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Transparency Is a Means, Not an End

July 29, 2011

Two restaurants, two campaigns. Both are aimed at “redefining the brand.” Both use transparency as a campaign tactic, showing the real people and the real processes that go into making their food.

So why is Domino’s campaign so engaging and Red Lobster’s so boring?

I think it’s because transparency is not an end in itself. If every business pulled back the curtain to show us what really goes on, we’d be bored silly by almost all of it. Red Lobster proves this with videos like this one:

This guy is a crab fisherman—an occupation so exciting that there’s a TV show around how dangerous it is. But Red Lobster doesn’t want to show the excitement, so instead we get placid seas, clear skies, and calm words about how this guy loves his job and his boat.


And then there’s this video, abouta grillmaster who (surprise!) “loves food.”

The point of the second spot is probably to show that Red Lobster uses real wood-fired grills, but they hide that information behind a bland interview. The main takeaway from these two spots is that Red Lobster gets crab from crab fisherman, and there’s a guy in the kitchen who makes your food. I knew that already.

On the other hand, Domino’s spots are fun and engaging—because the campaign doesn’t use transparency as an end in itself, only as a means. Their spots introduce us to various people in Domino’s corporate kitchen, all of whom have the same basic message: If you don’t like our new recipes, we’ll be fired.

“Here’s the guy the handles customer comments about our new chicken recipe. We hope you like it, because if you don’t, this guy has to deal with it.”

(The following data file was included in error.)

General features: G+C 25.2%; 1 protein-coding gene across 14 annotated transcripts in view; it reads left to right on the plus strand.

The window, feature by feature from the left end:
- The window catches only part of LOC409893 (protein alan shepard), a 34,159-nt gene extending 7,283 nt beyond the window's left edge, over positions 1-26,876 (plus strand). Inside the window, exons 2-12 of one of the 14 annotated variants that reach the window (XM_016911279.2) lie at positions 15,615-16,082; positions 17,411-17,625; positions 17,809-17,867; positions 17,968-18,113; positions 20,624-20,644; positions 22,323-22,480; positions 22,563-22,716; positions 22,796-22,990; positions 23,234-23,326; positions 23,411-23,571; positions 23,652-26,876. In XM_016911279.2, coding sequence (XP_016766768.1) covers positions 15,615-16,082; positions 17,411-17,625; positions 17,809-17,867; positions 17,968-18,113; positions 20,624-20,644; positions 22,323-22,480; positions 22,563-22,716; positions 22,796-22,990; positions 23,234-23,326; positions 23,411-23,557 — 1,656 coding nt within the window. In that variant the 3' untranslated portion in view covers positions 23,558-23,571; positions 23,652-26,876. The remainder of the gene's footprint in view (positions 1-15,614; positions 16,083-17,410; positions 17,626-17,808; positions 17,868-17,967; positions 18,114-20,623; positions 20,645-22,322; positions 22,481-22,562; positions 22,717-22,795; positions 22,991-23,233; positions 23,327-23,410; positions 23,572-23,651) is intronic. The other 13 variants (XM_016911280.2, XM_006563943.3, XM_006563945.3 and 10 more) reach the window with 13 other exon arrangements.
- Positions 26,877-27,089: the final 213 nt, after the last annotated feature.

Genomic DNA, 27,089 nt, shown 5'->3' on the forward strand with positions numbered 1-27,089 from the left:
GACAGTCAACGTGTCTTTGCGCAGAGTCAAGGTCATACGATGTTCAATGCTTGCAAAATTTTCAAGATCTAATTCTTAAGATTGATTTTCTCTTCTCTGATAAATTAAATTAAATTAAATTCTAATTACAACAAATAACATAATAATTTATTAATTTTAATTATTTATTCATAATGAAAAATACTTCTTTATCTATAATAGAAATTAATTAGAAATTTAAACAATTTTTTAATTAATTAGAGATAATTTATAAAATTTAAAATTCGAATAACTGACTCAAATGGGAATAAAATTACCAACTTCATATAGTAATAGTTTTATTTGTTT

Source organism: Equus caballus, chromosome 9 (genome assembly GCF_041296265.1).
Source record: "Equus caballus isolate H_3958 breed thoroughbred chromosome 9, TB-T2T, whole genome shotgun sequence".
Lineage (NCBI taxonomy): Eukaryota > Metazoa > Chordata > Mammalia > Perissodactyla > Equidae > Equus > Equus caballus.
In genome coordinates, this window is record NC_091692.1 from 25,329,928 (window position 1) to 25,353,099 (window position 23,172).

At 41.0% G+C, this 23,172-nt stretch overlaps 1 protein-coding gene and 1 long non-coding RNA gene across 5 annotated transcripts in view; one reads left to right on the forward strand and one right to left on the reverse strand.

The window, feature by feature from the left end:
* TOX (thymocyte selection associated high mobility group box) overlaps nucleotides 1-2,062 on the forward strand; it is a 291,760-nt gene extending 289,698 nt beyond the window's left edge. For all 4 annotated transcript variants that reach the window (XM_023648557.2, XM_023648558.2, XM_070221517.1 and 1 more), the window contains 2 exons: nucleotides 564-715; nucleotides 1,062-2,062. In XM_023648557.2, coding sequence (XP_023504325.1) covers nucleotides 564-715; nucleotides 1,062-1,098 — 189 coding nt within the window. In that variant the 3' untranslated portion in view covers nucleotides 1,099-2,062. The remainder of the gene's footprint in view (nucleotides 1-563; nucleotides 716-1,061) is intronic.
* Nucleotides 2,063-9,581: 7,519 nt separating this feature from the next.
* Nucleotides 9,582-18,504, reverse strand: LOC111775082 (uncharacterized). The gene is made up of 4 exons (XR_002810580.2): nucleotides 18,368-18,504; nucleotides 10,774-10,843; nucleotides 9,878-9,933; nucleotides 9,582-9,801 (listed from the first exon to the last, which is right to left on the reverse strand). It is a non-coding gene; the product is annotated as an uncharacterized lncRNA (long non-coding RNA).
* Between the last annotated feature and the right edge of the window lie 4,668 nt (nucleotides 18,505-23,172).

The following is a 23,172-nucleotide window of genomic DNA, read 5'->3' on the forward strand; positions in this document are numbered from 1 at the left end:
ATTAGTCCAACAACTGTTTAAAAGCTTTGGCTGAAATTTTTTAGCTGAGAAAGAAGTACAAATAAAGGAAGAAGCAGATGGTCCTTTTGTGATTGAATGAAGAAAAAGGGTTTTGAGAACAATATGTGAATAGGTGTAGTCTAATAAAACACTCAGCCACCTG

“Here’s the guy that redesigned the crust and the sauce—you’ve hated our crust and sauce for years, so we challenged this guy to fix them.”

The spots are great because they match up with our perceptions of Domino’s pizza (that it has sucked for a long time), and gives us a reason to want to change our perceptions. Transparency isn’t enough to make something interesting, we want drama or surprise or conflict.

McDonald’s used surprise + transparency in its original Brand Journalism campaign back in 2007, when the company invited a group of moms to tour McDonald’s facilities. These moms got a behind-the-scenes look at the farms where the potatoes for French fries are grown, and the kitchens where the cooking happens.

According to a Washington Post story from 2008, a group of moms “crowded into the walk-in refrigerator at the Baltimore restaurant. There were eggs stacked in a corner. Kelle Evans, a single mother from Woodbridge, said, ‘What are these eggs for?’ Answer: McDonald’s makes Egg McMuffins with them. Evans was stunned.”

The element of surprise is what makes the campaign’s transparency interesting. There might be people who are surprised to see a wood-fired grill in a Red Lobster commercial, but that doesn’t play with my perceptions the way McDonald’s did when I found out they use real eggs.

Ford, on the other hand, used transparency + conflict for its Ford Bold Moves campaign back in 2006. The company was undergoing a major transformation, which involved layoffs, struggles, and re-designing their cars from scratch. Ford allowed JWT to document the entire process with video teams and independent journalists, in order to give the public an inside look at what Ford was going through, and what the company was trying to accomplish. They were capturing the conflict in a transparent way.

I get very similar vibes from the Domino’s work. I don’t get any vibes at all from the Red Lobster work.

Still, it could be worse. They could be Olive Garden.

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